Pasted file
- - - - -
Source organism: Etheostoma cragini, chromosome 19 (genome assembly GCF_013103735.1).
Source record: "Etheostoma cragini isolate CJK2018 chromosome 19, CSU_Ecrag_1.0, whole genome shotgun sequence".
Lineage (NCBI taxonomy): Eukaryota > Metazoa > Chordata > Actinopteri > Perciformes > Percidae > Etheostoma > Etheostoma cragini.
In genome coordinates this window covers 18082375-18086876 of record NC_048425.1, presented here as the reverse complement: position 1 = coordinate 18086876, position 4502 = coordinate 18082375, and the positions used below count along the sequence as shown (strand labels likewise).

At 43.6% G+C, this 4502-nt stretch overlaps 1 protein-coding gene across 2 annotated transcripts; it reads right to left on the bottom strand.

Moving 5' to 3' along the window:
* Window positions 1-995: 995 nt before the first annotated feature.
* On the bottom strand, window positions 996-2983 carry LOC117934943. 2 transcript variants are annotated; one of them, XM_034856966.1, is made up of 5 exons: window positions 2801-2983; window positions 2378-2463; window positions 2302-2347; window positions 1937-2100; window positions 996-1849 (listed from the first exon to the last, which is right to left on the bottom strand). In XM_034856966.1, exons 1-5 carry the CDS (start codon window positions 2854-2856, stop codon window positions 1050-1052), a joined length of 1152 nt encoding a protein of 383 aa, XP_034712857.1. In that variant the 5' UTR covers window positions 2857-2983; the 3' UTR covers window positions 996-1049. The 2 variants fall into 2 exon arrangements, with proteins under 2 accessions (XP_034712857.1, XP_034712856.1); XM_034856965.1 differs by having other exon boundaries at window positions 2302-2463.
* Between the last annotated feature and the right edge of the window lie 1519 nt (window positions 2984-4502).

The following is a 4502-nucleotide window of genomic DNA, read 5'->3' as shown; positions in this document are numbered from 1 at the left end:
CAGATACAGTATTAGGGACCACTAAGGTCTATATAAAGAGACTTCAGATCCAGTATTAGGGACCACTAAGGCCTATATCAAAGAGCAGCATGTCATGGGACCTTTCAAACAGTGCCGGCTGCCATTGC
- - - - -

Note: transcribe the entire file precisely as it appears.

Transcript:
Source organism: Etheostoma cragini, chromosome 19 (genome assembly GCF_013103735.1).
Source record: "Etheostoma cragini isolate CJK2018 chromosome 19, CSU_Ecrag_1.0, whole genome shotgun sequence".
Lineage (NCBI taxonomy): Eukaryota > Metazoa > Chordata > Actinopteri > Perciformes > Percidae > Etheostoma > Etheostoma cragini.
In genome coordinates this window covers 18082375-18086876 of record NC_048425.1, presented here as the reverse complement: position 1 = coordinate 18086876, position 4502 = coordinate 18082375, and the positions used below count along the sequence as shown (strand labels likewise).

At 43.6% G+C, this 4502-nt stretch overlaps 1 protein-coding gene across 2 annotated transcripts; it reads right to left on the bottom strand.

Moving 5' to 3' along the window:
* Window positions 1-995: 995 nt before the first annotated feature.
* On the bottom strand, window positions 996-2983 carry LOC117934943. 2 transcript variants are annotated; one of them, XM_034856966.1, is made up of 5 exons: window positions 2801-2983; window positions 2378-2463; window positions 2302-2347; window positions 1937-2100; window positions 996-1849 (listed from the first exon to the last, which is right to left on the bottom strand). In XM_034856966.1, exons 1-5 carry the CDS (start codon window positions 2854-2856, stop codon window positions 1050-1052), a joined length of 1152 nt encoding a protein of 383 aa, XP_034712857.1. In that variant the 5' UTR covers window positions 2857-2983; the 3' UTR covers window positions 996-1049. The 2 variants fall into 2 exon arrangements, with proteins under 2 accessions (XP_034712857.1, XP_034712856.1); XM_034856965.1 differs by having other exon boundaries at window positions 2302-2463.
* Between the last annotated feature and the right edge of the window lie 1519 nt (window positions 2984-4502).

The following is a 4502-nucleotide window of genomic DNA, read 5'->3' as shown; positions in this document are numbered from 1 at the left end:
CAGATACAGTATTAGGGACCACTAAGGTCTATATAAAGAGACTTCAGATCCAGTATTAGGGACCACTAAGGCCTATATCAAAGAGCAGCATGTCATGGGACCTTTCAAACAGTGCCGGCTGCCATTGC